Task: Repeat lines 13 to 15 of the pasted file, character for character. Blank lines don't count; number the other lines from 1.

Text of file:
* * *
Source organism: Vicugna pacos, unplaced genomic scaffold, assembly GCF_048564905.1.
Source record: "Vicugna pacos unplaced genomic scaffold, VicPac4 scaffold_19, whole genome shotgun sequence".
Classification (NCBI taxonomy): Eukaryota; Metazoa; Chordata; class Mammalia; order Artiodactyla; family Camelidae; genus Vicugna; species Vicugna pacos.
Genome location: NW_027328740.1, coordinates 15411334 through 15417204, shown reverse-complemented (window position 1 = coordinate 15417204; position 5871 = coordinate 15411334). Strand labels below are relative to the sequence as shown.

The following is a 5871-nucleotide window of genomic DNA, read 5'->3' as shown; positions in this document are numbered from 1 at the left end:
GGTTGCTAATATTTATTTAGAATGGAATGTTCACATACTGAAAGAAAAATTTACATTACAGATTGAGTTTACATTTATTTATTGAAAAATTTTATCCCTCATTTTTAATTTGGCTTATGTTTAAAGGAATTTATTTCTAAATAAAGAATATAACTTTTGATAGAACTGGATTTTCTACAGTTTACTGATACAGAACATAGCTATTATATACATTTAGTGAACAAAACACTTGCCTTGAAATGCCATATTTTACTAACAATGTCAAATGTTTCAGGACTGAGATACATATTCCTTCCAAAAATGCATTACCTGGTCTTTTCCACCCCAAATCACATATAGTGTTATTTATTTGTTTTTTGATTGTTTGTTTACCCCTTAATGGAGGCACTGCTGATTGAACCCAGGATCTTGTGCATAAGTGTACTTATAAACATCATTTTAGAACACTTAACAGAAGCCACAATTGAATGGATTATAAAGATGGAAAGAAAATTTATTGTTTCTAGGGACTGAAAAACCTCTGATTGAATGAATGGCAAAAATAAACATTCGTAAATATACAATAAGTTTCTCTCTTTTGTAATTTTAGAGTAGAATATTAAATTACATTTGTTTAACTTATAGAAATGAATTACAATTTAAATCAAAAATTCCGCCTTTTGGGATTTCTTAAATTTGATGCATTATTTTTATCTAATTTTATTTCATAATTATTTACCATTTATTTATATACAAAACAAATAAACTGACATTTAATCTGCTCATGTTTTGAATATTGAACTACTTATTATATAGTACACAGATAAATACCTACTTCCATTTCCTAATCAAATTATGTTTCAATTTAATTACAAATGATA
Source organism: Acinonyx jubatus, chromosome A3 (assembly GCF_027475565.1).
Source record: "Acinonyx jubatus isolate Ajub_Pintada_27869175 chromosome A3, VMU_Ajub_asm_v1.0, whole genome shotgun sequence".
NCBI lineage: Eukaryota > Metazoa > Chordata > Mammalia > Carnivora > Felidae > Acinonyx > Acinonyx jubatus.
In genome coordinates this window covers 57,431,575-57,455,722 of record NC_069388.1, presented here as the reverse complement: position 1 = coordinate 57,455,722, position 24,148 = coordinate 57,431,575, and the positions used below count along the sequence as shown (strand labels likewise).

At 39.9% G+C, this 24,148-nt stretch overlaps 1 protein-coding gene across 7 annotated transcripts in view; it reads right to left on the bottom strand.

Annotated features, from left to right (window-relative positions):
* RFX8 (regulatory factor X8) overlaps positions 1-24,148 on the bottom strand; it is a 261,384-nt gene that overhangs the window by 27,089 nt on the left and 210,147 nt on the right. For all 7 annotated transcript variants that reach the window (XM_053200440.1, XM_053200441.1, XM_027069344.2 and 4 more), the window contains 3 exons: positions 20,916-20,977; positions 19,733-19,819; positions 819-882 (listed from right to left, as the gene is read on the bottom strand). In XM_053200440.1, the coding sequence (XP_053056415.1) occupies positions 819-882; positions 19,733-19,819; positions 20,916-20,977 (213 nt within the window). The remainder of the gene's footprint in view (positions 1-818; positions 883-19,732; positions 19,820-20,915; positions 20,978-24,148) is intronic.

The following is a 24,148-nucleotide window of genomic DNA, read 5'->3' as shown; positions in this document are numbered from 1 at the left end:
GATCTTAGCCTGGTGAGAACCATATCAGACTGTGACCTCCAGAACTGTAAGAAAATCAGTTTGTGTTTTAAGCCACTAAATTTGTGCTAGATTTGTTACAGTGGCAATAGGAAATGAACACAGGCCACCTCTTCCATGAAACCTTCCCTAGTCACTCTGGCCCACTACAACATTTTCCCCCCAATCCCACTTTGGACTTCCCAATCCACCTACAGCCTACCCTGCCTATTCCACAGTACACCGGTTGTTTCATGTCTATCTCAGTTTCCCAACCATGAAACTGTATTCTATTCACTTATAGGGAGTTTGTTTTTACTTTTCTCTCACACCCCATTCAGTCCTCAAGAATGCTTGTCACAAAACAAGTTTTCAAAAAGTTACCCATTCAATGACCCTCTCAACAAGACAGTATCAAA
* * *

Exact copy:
* RFX8 (regulatory factor X8) overlaps positions 1-24,148 on the bottom strand; it is a 261,384-nt gene that overhangs the window by 27,089 nt on the left and 210,147 nt on the right. For all 7 annotated transcript variants that reach the window (XM_053200440.1, XM_053200441.1, XM_027069344.2 and 4 more), the window contains 3 exons: positions 20,916-20,977; positions 19,733-19,819; positions 819-882 (listed from right to left, as the gene is read on the bottom strand). In XM_053200440.1, the coding sequence (XP_053056415.1) occupies positions 819-882; positions 19,733-19,819; positions 20,916-20,977 (213 nt within the window). The remainder of the gene's footprint in view (positions 1-818; positions 883-19,732; positions 19,820-20,915; positions 20,978-24,148) is intronic.

The following is a 24,148-nucleotide window of genomic DNA, read 5'->3' as shown; positions in this document are numbered from 1 at the left end:
GATCTTAGCCTGGTGAGAACCATATCAGACTGTGACCTCCAGAACTGTAAGAAAATCAGTTTGTGTTTTAAGCCACTAAATTTGTGCTAGATTTGTTACAGTGGCAATAGGAAATGAACACAGGCCACCTCTTCCATGAAACCTTCCCTAGTCACTCTGGCCCACTACAACATTTTCCCCCCAATCCCACTTTGGACTTCCCAATCCACCTACAGCCTACCCTGCCTATTCCACAGTACACCGGTTGTTTCATGTCTATCTCAGTTTCCCAACCATGAAACTGTATTCTATTCACTTATAGGGAGTTTGTTTTTACTTTTCTCTCACACCCCATTCAGTCCTCAAGAATGCTTGTCACAAAACAAGTTTTCAAAAAGTTACCCATTCAATGACCCTCTCAACAAGACAGTATCAAA